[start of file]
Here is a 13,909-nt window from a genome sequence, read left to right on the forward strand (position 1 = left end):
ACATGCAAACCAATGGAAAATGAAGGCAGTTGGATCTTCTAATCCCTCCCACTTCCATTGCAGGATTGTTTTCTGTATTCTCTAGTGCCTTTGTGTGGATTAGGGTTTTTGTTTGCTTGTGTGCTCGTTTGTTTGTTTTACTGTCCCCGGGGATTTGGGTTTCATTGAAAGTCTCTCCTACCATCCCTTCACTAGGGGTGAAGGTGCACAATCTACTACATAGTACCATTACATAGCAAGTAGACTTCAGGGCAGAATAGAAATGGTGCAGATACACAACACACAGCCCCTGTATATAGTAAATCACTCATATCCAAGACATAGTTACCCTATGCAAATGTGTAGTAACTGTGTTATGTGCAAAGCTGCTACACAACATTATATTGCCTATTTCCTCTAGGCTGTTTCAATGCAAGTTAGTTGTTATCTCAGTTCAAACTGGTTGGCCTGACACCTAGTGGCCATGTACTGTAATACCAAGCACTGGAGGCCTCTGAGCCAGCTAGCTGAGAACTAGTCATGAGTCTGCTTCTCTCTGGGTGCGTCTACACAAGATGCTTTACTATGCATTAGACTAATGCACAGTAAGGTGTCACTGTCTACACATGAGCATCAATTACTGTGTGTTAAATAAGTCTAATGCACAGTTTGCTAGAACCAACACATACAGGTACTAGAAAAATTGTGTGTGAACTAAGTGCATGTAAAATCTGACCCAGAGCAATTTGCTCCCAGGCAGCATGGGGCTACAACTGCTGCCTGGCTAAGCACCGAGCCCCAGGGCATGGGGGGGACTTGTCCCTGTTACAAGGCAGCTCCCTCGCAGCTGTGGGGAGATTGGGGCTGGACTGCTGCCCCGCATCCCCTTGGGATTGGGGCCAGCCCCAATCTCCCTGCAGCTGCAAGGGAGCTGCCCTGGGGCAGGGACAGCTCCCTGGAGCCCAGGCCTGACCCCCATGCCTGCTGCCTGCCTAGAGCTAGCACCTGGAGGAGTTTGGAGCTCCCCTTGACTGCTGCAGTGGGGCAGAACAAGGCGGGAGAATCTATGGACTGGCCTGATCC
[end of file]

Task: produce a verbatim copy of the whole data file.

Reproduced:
Here is a 13,909-nt window from a genome sequence, read left to right on the forward strand (position 1 = left end):
ACATGCAAACCAATGGAAAATGAAGGCAGTTGGATCTTCTAATCCCTCCCACTTCCATTGCAGGATTGTTTTCTGTATTCTCTAGTGCCTTTGTGTGGATTAGGGTTTTTGTTTGCTTGTGTGCTCGTTTGTTTGTTTTACTGTCCCCGGGGATTTGGGTTTCATTGAAAGTCTCTCCTACCATCCCTTCACTAGGGGTGAAGGTGCACAATCTACTACATAGTACCATTACATAGCAAGTAGACTTCAGGGCAGAATAGAAATGGTGCAGATACACAACACACAGCCCCTGTATATAGTAAATCACTCATATCCAAGACATAGTTACCCTATGCAAATGTGTAGTAACTGTGTTATGTGCAAAGCTGCTACACAACATTATATTGCCTATTTCCTCTAGGCTGTTTCAATGCAAGTTAGTTGTTATCTCAGTTCAAACTGGTTGGCCTGACACCTAGTGGCCATGTACTGTAATACCAAGCACTGGAGGCCTCTGAGCCAGCTAGCTGAGAACTAGTCATGAGTCTGCTTCTCTCTGGGTGCGTCTACACAAGATGCTTTACTATGCATTAGACTAATGCACAGTAAGGTGTCACTGTCTACACATGAGCATCAATTACTGTGTGTTAAATAAGTCTAATGCACAGTTTGCTAGAACCAACACATACAGGTACTAGAAAAATTGTGTGTGAACTAAGTGCATGTAAAATCTGACCCAGAGCAATTTGCTCCCAGGCAGCATGGGGCTACAACTGCTGCCTGGCTAAGCACCGAGCCCCAGGGCATGGGGGGGACTTGTCCCTGTTACAAGGCAGCTCCCTCGCAGCTGTGGGGAGATTGGGGCTGGACTGCTGCCCCGCATCCCCTTGGGATTGGGGCCAGCCCCAATCTCCCTGCAGCTGCAAGGGAGCTGCCCTGGGGCAGGGACAGCTCCCTGGAGCCCAGGCCTGACCCCCATGCCTGCTGCCTGCCTAGAGCTAGCACCTGGAGGAGTTTGGAGCTCCCCTTGACTGCTGCAGTGGGGCAGAACAAGGCGGGAGAATCTATGGACTGGCCTGATCC